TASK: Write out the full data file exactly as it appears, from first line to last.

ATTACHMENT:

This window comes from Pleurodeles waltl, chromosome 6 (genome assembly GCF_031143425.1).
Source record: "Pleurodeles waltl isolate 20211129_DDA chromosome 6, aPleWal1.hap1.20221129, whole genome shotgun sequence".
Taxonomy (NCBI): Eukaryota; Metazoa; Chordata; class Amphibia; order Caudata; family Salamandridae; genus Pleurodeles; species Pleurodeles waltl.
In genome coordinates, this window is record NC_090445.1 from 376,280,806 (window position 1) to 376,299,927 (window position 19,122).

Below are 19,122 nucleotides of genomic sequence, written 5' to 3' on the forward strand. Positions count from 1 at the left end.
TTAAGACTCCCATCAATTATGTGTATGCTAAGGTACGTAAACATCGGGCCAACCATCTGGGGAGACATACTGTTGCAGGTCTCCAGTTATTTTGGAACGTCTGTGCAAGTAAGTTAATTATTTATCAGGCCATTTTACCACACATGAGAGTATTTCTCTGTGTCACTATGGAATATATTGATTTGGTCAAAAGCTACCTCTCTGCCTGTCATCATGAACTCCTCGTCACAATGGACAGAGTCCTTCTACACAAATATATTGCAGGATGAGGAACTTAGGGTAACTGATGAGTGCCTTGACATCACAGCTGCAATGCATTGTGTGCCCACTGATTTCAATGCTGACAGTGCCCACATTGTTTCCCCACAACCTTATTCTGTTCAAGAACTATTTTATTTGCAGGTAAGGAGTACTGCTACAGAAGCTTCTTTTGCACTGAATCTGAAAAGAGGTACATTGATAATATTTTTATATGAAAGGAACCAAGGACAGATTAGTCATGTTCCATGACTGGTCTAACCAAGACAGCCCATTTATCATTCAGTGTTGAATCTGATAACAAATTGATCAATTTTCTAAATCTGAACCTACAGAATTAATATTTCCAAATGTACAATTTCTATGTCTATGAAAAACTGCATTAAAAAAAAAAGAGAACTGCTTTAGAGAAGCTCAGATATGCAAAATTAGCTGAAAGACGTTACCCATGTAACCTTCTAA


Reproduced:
This window comes from Pleurodeles waltl, chromosome 6 (genome assembly GCF_031143425.1).
Source record: "Pleurodeles waltl isolate 20211129_DDA chromosome 6, aPleWal1.hap1.20221129, whole genome shotgun sequence".
Taxonomy (NCBI): Eukaryota; Metazoa; Chordata; class Amphibia; order Caudata; family Salamandridae; genus Pleurodeles; species Pleurodeles waltl.
In genome coordinates, this window is record NC_090445.1 from 376,280,806 (window position 1) to 376,299,927 (window position 19,122).

Below are 19,122 nucleotides of genomic sequence, written 5' to 3' on the forward strand. Positions count from 1 at the left end.
TTAAGACTCCCATCAATTATGTGTATGCTAAGGTACGTAAACATCGGGCCAACCATCTGGGGAGACATACTGTTGCAGGTCTCCAGTTATTTTGGAACGTCTGTGCAAGTAAGTTAATTATTTATCAGGCCATTTTACCACACATGAGAGTATTTCTCTGTGTCACTATGGAATATATTGATTTGGTCAAAAGCTACCTCTCTGCCTGTCATCATGAACTCCTCGTCACAATGGACAGAGTCCTTCTACACAAATATATTGCAGGATGAGGAACTTAGGGTAACTGATGAGTGCCTTGACATCACAGCTGCAATGCATTGTGTGCCCACTGATTTCAATGCTGACAGTGCCCACATTGTTTCCCCACAACCTTATTCTGTTCAAGAACTATTTTATTTGCAGGTAAGGAGTACTGCTACAGAAGCTTCTTTTGCACTGAATCTGAAAAGAGGTACATTGATAATATTTTTATATGAAAGGAACCAAGGACAGATTAGTCATGTTCCATGACTGGTCTAACCAAGACAGCCCATTTATCATTCAGTGTTGAATCTGATAACAAATTGATCAATTTTCTAAATCTGAACCTACAGAATTAATATTTCCAAATGTACAATTTCTATGTCTATGAAAAACTGCATTAAAAAAAAAAGAGAACTGCTTTAGAGAAGCTCAGATATGCAAAATTAGCTGAAAGACGTTACCCATGTAACCTTCTAA